NCBFAA Files Comments With Customs On TRADAC Regulations

Tom Mathers
Phone: (202) 466-0222
 
For Immediate Release

Washington, DCIn a letter to Customs and Border Protection (CBP), the National Customs Brokers and Forwarders Association of America, Inc. (NCBFAA) raised a number of issues on CBP's July Notice of Proposed Rulemaking (NPRM) regarding electronic transmission of information before cargo is either brought into or sent from the U.S. by any mode of transportation. This proposal would supplement the so-called 24 Hour Rule on inbound ocean transportation by now establishing comparable data and advanced filing requirements for other modes as well.
        Although many issues were addressed thanks to the earlier vetting of "strawman" proposals, a number of concerns NVOCCs, air forwarders, surface freight forwarders, remain and the NCBFAA's letter addresses some of them, including:

  • The Association believes that CBP is required to - and should - do a more meaningful analysis of the effect of the rules on small businesses, such as most of the intermediary community. CBP clearly underestimated the effect of the 24 Hour Rule on NVOCCs when that rule was published; this oversight should not be repeated. Instead, the NCBFAA suggested that Customs should consider both the operational effect resulting from the proposed rules as well as the costs that are likely to be imposed on filing parties.
  • While CBP specifically indicated that data filed for air, truck and rail shipments would remain confidential; it neglected to consider this issue for outbound ocean shipments. Since outbound data is being filed via AES, rather than AMS, it should not be treated as cargo manifest information, which is subject to disclosure provisions of 19 U.S.C. §1431(c).
  • The NCBFAA urged CBP to do nothing that would diminish the ability of approved filers to utilize Option 4 for AES transmission.
  • For inbound ocean, an issue again has arisen pertaining to the identity of the shipper as a required data element. CBP has proposed to require that the filer list the party who is the owner and exporter of the goods as the required data element. In its Comments, the Association has again explained why NVOCCs may not have such information and should not be at risk for penalties from Customs or operational inconveniences from carriers for this inability.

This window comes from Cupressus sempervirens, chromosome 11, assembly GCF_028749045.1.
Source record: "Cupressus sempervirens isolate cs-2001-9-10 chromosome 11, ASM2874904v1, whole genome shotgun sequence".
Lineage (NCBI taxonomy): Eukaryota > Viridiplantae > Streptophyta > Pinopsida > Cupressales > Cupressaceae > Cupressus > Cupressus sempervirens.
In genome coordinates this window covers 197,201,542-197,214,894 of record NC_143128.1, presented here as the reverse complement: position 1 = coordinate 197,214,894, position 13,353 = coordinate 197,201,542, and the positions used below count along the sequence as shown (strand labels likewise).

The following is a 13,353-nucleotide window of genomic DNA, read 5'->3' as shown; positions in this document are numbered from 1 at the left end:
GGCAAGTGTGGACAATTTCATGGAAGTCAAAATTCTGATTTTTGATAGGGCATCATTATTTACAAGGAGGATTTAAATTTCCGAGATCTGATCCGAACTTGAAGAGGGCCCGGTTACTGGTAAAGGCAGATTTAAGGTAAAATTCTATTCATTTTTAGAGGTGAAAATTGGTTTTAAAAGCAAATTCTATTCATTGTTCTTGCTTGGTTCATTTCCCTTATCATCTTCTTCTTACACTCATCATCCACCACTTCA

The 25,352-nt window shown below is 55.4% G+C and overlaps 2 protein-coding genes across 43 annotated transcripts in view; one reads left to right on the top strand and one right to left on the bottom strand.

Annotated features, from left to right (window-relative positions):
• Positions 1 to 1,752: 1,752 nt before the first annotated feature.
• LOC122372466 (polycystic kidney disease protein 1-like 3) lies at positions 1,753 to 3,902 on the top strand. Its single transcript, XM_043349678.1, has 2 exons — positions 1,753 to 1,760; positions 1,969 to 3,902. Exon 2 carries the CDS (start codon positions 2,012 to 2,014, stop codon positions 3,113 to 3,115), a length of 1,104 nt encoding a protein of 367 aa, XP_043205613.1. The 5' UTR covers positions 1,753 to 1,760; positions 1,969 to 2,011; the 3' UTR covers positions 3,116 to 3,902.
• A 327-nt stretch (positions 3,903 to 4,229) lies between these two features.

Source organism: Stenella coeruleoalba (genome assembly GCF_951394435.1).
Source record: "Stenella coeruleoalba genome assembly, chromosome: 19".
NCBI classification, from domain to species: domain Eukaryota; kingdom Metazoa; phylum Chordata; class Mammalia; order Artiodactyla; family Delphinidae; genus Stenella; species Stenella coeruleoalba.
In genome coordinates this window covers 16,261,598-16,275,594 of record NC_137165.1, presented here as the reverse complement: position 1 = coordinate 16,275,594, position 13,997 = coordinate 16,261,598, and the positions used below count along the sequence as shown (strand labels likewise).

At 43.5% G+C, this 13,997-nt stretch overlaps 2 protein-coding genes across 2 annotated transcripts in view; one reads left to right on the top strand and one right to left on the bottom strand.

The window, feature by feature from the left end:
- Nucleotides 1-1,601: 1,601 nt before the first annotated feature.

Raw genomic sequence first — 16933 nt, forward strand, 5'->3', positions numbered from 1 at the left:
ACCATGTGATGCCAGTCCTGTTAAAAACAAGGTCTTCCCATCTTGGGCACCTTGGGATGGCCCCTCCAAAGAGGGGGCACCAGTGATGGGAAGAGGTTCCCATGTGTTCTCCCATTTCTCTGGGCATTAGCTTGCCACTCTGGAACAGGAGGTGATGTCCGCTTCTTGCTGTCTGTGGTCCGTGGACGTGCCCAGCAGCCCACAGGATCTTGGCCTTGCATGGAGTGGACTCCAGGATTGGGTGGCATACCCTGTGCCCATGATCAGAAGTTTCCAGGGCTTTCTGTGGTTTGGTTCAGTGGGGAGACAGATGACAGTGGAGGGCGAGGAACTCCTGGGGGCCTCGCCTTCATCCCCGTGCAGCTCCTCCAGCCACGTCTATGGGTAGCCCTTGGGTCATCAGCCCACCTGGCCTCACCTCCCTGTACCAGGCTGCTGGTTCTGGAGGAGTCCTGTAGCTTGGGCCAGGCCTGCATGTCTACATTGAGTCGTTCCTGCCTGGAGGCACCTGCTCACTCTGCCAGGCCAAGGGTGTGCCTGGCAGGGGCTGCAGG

• Again, on inbound ocean, Customs has added a new data element requiring the provision of the date and times of departure of the vessels from the foreign port. While this is not necessarily a problem, the proposal adds that the status should be "as reflected in the vessel log." The NCBFAA has pointed out that NVOCCs will not typically have access to the information, so that this requirement should be restricted to being provided to the carriers.
  • On inbound air shipments, the wording of the regulation literally precludes foreign air forwarders that are not domiciled in the U.S. from being able to file directly. Instead, they would need to transmit their information through the airline or one of the other types of parties that are authorized to transmit the data. As this will pose a problem both for those companies, as well as for their U.S. agents and affiliates, the Association suggested that the rule be broadened.

        With headquarters in Washington, DC, the NCBFAA (www.ncbfaa.org) represents nearly 700 member companies - the nation's leading freight forwarders, customs brokers, ocean transportation intermediaries (OTIs) and air cargo agents. Established in 1897 in New York, NCBFAA is the strong, effective national voice of the industry. Through its various committees, counsel and representatives, the Association maintains a close watch over legislative and regulatory issues that affect its members. It keeps them informed of these and other related issues through its weekly Monday Morning eBriefingQuarterly NCBFAA Bulletin, and various meetings and conferences throughout the year.

 

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